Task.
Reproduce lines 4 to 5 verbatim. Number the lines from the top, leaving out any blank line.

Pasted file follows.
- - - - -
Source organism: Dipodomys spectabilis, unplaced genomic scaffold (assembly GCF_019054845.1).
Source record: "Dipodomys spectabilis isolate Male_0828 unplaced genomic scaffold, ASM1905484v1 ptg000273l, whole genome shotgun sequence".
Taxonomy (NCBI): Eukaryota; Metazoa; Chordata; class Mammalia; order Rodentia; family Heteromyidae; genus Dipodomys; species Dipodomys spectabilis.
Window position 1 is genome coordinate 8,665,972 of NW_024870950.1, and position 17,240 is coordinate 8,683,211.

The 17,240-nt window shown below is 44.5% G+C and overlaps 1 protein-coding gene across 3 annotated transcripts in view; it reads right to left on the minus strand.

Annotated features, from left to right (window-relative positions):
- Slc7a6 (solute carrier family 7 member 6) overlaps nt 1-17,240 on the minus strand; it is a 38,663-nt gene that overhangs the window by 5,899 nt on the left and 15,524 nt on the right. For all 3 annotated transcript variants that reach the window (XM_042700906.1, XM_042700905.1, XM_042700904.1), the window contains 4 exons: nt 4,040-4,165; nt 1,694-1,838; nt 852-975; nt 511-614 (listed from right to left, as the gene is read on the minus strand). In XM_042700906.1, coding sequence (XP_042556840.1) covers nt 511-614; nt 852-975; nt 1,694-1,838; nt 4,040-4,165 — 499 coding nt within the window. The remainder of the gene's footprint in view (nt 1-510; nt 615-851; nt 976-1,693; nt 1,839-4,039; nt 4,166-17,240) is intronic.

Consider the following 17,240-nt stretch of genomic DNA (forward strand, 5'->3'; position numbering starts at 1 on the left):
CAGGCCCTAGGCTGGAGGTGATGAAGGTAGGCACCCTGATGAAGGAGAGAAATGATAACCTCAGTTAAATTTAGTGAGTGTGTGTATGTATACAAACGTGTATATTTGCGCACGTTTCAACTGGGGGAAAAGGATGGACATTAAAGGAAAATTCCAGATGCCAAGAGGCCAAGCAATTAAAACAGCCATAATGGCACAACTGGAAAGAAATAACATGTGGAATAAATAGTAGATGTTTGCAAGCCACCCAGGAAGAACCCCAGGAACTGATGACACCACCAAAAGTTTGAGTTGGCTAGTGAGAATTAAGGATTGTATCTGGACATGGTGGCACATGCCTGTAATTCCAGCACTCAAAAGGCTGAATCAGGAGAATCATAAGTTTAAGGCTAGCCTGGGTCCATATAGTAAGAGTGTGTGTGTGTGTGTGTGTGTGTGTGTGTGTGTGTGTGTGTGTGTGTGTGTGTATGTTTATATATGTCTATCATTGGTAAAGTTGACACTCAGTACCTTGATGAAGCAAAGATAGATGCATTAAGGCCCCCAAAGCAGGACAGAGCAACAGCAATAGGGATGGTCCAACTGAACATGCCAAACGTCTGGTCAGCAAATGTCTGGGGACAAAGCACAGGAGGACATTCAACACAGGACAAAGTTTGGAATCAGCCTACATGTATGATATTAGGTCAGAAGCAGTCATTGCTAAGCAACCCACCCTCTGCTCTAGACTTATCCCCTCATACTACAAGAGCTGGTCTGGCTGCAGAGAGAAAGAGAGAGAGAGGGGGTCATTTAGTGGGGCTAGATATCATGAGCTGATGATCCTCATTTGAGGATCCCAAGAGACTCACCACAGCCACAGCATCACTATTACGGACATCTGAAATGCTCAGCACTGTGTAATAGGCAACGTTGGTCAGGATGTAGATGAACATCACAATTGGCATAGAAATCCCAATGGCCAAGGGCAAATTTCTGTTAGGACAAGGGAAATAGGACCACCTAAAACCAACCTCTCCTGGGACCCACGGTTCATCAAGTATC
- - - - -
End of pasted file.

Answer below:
Window position 1 is genome coordinate 8,665,972 of NW_024870950.1, and position 17,240 is coordinate 8,683,211.

The 17,240-nt window shown below is 44.5% G+C and overlaps 1 protein-coding gene across 3 annotated transcripts in view; it reads right to left on the minus strand.